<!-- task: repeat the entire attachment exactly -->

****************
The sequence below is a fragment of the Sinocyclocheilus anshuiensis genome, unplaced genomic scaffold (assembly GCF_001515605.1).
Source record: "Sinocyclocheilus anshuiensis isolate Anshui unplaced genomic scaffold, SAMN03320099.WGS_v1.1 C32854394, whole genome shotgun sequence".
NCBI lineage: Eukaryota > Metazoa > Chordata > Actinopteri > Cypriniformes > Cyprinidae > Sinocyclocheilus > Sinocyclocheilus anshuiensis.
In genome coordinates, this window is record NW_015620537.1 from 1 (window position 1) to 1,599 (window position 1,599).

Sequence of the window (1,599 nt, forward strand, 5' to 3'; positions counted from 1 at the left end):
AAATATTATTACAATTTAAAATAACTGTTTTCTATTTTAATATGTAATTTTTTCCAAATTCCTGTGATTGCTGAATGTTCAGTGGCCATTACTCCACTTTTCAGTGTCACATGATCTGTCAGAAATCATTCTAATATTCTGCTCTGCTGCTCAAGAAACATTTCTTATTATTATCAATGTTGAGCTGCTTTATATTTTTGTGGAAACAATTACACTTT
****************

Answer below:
The sequence below is a fragment of the Sinocyclocheilus anshuiensis genome, unplaced genomic scaffold (assembly GCF_001515605.1).
Source record: "Sinocyclocheilus anshuiensis isolate Anshui unplaced genomic scaffold, SAMN03320099.WGS_v1.1 C32854394, whole genome shotgun sequence".
NCBI lineage: Eukaryota > Metazoa > Chordata > Actinopteri > Cypriniformes > Cyprinidae > Sinocyclocheilus > Sinocyclocheilus anshuiensis.
In genome coordinates, this window is record NW_015620537.1 from 1 (window position 1) to 1,599 (window position 1,599).

Sequence of the window (1,599 nt, forward strand, 5' to 3'; positions counted from 1 at the left end):
AAATATTATTACAATTTAAAATAACTGTTTTCTATTTTAATATGTAATTTTTTCCAAATTCCTGTGATTGCTGAATGTTCAGTGGCCATTACTCCACTTTTCAGTGTCACATGATCTGTCAGAAATCATTCTAATATTCTGCTCTGCTGCTCAAGAAACATTTCTTATTATTATCAATGTTGAGCTGCTTTATATTTTTGTGGAAACAATTACACTTT